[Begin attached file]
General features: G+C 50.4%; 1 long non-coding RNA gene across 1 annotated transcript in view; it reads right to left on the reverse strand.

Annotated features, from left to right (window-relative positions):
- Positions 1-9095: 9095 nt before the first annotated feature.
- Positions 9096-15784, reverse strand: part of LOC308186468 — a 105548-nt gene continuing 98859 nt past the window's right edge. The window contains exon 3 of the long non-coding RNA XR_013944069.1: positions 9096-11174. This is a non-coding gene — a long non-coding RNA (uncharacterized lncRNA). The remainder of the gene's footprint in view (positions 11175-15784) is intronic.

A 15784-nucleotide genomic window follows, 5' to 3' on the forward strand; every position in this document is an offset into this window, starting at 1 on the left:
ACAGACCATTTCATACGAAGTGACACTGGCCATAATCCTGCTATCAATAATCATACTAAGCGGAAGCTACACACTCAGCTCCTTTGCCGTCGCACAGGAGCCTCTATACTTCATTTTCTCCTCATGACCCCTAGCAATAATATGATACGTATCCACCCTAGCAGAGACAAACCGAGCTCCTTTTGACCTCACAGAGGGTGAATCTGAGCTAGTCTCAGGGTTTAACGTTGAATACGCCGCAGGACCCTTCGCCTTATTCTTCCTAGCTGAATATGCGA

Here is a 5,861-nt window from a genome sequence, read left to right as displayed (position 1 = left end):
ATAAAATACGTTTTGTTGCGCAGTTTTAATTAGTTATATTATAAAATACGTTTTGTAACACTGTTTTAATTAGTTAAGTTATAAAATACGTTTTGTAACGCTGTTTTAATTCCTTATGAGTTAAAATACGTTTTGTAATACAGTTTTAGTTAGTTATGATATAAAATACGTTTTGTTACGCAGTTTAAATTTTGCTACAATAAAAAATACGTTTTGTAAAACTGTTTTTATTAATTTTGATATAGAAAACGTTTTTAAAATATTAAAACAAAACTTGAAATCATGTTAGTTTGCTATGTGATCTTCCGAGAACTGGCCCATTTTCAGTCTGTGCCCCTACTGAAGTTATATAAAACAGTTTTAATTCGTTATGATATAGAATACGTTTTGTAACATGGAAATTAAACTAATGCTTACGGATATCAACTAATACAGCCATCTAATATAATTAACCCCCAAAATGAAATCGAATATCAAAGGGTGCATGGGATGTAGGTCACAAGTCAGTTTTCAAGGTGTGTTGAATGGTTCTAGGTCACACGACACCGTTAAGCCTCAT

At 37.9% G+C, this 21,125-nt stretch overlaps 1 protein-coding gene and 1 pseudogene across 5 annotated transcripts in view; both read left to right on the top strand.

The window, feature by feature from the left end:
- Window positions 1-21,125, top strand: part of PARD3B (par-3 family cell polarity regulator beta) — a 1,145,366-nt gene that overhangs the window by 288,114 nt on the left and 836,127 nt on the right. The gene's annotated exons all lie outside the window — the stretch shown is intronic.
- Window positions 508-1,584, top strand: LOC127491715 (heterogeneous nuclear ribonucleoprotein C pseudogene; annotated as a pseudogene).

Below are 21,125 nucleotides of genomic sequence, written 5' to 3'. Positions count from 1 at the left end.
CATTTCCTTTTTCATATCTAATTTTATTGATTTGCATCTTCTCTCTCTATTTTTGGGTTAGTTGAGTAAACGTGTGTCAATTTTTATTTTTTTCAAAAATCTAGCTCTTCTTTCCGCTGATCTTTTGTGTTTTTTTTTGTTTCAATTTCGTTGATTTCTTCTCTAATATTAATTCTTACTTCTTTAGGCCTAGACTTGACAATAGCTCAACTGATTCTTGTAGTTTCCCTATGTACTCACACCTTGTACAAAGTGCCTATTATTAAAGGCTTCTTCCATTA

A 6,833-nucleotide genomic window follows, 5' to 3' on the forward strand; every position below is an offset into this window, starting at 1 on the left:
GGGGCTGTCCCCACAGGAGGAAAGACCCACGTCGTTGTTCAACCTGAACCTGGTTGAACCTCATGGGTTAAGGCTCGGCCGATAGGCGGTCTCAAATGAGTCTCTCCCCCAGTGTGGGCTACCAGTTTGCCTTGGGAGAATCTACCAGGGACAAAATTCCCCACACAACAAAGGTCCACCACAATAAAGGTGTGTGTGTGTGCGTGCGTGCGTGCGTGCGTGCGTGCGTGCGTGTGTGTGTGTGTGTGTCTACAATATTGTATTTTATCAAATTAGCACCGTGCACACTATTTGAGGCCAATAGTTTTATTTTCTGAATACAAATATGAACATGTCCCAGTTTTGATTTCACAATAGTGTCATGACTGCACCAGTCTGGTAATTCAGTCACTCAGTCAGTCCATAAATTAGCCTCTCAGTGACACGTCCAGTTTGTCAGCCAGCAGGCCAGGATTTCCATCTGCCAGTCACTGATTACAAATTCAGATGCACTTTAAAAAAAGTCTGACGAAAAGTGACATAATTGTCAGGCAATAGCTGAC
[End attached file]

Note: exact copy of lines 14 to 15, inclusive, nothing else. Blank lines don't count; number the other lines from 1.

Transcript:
CATTTCCTTTTTCATATCTAATTTTATTGATTTGCATCTTCTCTCTCTATTTTTGGGTTAGTTGAGTAAACGTGTGTCAATTTTTATTTTTTTCAAAAATCTAGCTCTTCTTTCCGCTGATCTTTTGTGTTTTTTTTTGTTTCAATTTCGTTGATTTCTTCTCTAATATTAATTCTTACTTCTTTAGGCCTAGACTTGACAATAGCTCAACTGATTCTTGTAGTTTCCCTATGTACTCACACCTTGTACAAAGTGCCTATTATTAAAGGCTTCTTCCATTA

A 6,833-nucleotide genomic window follows, 5' to 3' on the forward strand; every position below is an offset into this window, starting at 1 on the left: